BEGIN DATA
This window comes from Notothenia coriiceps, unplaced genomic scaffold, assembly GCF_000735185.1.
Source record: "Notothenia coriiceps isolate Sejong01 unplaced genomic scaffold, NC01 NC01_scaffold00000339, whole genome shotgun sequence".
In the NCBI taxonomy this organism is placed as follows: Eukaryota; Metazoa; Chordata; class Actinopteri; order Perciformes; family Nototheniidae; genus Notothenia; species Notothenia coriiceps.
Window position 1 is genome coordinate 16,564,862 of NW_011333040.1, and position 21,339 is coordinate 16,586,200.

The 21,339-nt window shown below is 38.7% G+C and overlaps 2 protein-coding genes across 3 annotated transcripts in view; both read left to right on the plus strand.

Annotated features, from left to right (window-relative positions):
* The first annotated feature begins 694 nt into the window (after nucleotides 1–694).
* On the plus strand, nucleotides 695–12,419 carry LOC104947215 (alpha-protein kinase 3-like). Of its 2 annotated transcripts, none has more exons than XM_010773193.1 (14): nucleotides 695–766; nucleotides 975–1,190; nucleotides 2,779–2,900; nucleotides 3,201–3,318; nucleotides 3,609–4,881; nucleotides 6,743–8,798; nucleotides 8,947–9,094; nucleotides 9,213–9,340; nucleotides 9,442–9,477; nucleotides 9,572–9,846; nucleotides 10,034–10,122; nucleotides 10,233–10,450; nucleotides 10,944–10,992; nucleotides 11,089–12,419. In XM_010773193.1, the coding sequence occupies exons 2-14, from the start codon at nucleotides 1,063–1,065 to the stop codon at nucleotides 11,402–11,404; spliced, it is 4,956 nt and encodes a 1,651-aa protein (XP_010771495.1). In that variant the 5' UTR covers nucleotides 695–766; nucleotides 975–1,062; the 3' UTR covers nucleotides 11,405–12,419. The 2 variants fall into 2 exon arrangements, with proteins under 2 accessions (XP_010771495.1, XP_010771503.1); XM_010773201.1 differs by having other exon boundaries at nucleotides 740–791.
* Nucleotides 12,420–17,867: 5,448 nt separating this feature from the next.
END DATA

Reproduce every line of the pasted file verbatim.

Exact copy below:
This window comes from Notothenia coriiceps, unplaced genomic scaffold, assembly GCF_000735185.1.
Source record: "Notothenia coriiceps isolate Sejong01 unplaced genomic scaffold, NC01 NC01_scaffold00000339, whole genome shotgun sequence".
In the NCBI taxonomy this organism is placed as follows: Eukaryota; Metazoa; Chordata; class Actinopteri; order Perciformes; family Nototheniidae; genus Notothenia; species Notothenia coriiceps.
Window position 1 is genome coordinate 16,564,862 of NW_011333040.1, and position 21,339 is coordinate 16,586,200.

The 21,339-nt window shown below is 38.7% G+C and overlaps 2 protein-coding genes across 3 annotated transcripts in view; both read left to right on the plus strand.

Annotated features, from left to right (window-relative positions):
* The first annotated feature begins 694 nt into the window (after nucleotides 1–694).
* On the plus strand, nucleotides 695–12,419 carry LOC104947215 (alpha-protein kinase 3-like). Of its 2 annotated transcripts, none has more exons than XM_010773193.1 (14): nucleotides 695–766; nucleotides 975–1,190; nucleotides 2,779–2,900; nucleotides 3,201–3,318; nucleotides 3,609–4,881; nucleotides 6,743–8,798; nucleotides 8,947–9,094; nucleotides 9,213–9,340; nucleotides 9,442–9,477; nucleotides 9,572–9,846; nucleotides 10,034–10,122; nucleotides 10,233–10,450; nucleotides 10,944–10,992; nucleotides 11,089–12,419. In XM_010773193.1, the coding sequence occupies exons 2-14, from the start codon at nucleotides 1,063–1,065 to the stop codon at nucleotides 11,402–11,404; spliced, it is 4,956 nt and encodes a 1,651-aa protein (XP_010771495.1). In that variant the 5' UTR covers nucleotides 695–766; nucleotides 975–1,062; the 3' UTR covers nucleotides 11,405–12,419. The 2 variants fall into 2 exon arrangements, with proteins under 2 accessions (XP_010771495.1, XP_010771503.1); XM_010773201.1 differs by having other exon boundaries at nucleotides 740–791.
* Nucleotides 12,420–17,867: 5,448 nt separating this feature from the next.